Kelenic eyes his 'best version' in new chapter with Braves

December 14th, 2023

This story was excerpted from Mark Bowman’s Braves Beat newsletter. To read the full newsletter, click here. And subscribe to get it regularly in your inbox.

When  looks back on this year, he’ll celebrate his early success, lament his temper-fueled left foot fracture and anticipate the opportunity he has now to strengthen what is already a tremendous Braves lineup.

“Some of the best players in the game are on that roster,” Kelenic said. “I think that will allow me to just get comfortable in the box and really hone in on what makes me click and what makes me the best version of myself. I think if I can just focus on that, I think, you know, I'll be right where I need to be.”

We haven’t seen the best version of Kelenic since the Mets took him with the sixth overall pick in the 2018 MLB Draft. He was ranked MLB Pipeline’s No. 4 prospect as recently as '21, but he has just a .656 OPS through the first 252 games of his big league career. 

Potential trumped production as the Braves made it clear how confident they are in their gamble on Kelenic. They took on a pair of contracts to acquire him from the Mariners and gained another unwanted contract while flipping the other two at steeply discounted costs.

By the time all those contracts were ditched, Atlanta found Kelenic’s cost for the 2024 season to be close to $17 million. How can a guy who is going to be paid $800,000 cost this much? The Braves ended up paying the Pirates $9.25 million for Marco Gonzales, a little more than $6 million to the White Sox for Max Stassi and $6 million for David Fletcher, who will now be Atlanta’s utility infielder.

Even when accounting for the $4 million the Mariners included in the trade, the Braves will pay close to that $17 million figure for Kelenic and Fletcher. That’s $4 million more than they would have paid to keep Eddie Rosario and Nicky Lopez around. But this isn’t just about 2024. This financial commitment shows how much Atlanta believes in Kelenic’s ability to be a star for many years to come.

“I had some conversations with some people in the front office, and they spoke really highly of me when we talked on the phone,” Kelenic said. “I was really happy to hear that. At the end of the day, I know that I need to just go take care of business and do my job. That's all I can control. But to hear the support that I have from an organization I haven't even played for yet was definitely reassuring. It makes me like just super excited to get to work and get out to Florida and start Spring Training.”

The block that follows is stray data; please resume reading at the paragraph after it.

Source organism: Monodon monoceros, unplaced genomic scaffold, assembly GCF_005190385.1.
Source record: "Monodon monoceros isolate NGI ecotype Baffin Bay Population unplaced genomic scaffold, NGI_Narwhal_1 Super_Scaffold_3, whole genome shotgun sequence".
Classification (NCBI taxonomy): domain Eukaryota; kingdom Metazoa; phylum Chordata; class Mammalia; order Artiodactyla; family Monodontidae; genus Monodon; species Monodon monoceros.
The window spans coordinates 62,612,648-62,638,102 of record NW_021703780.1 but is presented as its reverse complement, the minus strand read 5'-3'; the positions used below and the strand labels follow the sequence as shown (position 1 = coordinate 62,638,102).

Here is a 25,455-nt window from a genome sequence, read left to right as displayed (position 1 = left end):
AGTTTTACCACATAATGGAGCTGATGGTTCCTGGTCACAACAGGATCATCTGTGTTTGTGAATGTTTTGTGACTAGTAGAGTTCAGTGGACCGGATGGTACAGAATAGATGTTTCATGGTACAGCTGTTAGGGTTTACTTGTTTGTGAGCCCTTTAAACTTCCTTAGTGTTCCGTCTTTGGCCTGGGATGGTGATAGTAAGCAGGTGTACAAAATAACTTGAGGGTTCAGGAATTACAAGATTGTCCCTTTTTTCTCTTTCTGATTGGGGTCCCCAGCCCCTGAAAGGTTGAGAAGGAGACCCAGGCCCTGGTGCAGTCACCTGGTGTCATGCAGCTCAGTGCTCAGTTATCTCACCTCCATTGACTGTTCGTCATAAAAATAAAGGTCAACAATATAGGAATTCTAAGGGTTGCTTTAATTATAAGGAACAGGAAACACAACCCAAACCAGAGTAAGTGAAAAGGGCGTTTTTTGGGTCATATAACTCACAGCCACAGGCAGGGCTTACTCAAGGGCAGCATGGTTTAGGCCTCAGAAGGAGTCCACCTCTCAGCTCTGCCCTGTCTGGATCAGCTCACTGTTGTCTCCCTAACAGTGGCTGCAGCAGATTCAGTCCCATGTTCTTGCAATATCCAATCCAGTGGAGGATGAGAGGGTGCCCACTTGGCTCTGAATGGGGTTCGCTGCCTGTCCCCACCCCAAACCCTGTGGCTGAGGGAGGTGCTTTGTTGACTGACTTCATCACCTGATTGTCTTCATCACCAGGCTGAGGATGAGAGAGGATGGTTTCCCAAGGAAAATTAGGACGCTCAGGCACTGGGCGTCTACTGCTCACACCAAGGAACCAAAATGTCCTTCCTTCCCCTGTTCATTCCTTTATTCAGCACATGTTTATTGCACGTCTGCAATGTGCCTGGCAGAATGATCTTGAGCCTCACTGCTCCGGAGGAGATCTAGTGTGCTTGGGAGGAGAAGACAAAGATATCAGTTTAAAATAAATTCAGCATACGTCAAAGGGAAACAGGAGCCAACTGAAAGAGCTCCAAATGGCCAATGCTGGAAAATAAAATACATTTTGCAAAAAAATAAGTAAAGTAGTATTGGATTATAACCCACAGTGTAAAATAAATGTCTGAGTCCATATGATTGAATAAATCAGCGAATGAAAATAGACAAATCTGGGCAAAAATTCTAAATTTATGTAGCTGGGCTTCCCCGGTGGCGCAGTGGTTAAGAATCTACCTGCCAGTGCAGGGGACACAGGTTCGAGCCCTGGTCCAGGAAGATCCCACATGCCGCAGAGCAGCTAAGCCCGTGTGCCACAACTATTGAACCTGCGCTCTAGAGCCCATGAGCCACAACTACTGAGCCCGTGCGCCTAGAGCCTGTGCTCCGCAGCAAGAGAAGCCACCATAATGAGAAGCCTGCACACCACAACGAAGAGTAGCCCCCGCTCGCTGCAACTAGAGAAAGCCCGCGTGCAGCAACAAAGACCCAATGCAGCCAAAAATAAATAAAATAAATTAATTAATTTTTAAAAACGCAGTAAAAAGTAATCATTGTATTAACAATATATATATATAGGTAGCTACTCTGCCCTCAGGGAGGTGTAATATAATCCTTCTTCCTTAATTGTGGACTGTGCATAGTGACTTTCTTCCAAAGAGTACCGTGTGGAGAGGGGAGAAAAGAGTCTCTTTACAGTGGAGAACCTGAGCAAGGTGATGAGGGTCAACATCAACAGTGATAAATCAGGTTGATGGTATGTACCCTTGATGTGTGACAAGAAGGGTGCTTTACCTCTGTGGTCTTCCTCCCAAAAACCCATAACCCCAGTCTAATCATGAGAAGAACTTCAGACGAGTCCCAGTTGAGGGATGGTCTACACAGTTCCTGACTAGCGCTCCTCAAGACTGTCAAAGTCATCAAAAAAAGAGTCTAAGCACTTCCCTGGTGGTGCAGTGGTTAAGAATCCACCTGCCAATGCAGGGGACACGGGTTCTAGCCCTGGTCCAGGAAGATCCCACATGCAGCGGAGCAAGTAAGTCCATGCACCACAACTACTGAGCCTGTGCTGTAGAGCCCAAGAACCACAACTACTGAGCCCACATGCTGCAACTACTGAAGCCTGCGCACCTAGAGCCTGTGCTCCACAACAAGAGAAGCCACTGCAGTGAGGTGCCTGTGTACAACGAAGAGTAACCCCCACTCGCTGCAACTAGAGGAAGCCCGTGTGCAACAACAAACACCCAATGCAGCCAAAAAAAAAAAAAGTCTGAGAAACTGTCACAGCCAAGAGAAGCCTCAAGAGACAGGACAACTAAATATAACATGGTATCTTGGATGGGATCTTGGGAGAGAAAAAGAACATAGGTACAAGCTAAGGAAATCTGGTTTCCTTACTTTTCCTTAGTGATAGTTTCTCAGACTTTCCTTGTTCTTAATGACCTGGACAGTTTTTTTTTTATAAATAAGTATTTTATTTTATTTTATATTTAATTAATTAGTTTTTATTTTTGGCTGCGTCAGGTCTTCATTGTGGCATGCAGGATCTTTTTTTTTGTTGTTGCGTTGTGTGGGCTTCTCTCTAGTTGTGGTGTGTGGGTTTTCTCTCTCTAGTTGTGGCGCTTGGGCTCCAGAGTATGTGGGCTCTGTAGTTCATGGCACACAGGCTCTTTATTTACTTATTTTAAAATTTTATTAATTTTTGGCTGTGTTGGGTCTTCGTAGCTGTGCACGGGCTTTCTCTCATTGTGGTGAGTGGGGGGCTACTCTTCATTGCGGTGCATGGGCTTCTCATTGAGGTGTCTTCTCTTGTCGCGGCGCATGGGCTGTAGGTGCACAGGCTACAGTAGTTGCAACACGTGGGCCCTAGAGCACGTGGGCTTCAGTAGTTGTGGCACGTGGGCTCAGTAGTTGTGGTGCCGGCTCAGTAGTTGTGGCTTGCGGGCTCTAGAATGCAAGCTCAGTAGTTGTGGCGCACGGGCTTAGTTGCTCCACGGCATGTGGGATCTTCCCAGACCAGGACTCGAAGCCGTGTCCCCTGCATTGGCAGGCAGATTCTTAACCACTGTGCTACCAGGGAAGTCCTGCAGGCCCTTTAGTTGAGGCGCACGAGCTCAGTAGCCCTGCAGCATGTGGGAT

Looking at Kelenic’s journey, you have to wonder if he is one of the many baseball players who were adversely affected by the 2020 COVID shutdown. Not every Minor Leaguer made the most of the lost season like Spencer Strider and Michael Harris II did.

Kelenic succeeded at the Class A and Double-A levels in 2019 and then produced a 1.016 OPS in the 30 Triple-A games he played before being promoted to Seattle in '21. It didn’t take long to see he wasn’t ready or at least prepared to deal with inevitable adversity. Kelenic produced a .615 OPS in 377 plate appearances for the Mariners that year. He struggled at the start of '22, thrived after being sent down and then struggled again after rejoining Seattle’s roster.

So there was great excitement when Kelenic hit seven homers with a .988 OPS through his first 27 games of 2023. Finally, he was experiencing the anticipated breakout, right? Well, Kelenic hit four homers with a .666 OPS over the next 63 games. This stretch ended on July 19, when he kicked a water cooler and broke his foot.

Kelenic's powerful left-handed swing is an asset. His temper has long been a hindrance. But this humbling experience may have provided a great lesson.

“I took a step back, I just like kept thinking to myself, ‘What am I doing?' Like, I'm not happy, like I'm way too frustrated, I'm letting my emotions get the best of me, I'm not even enjoying this,” Kelenic said. “It made me take a step back and realize how lucky and how thankful I am to be in the position that I am.”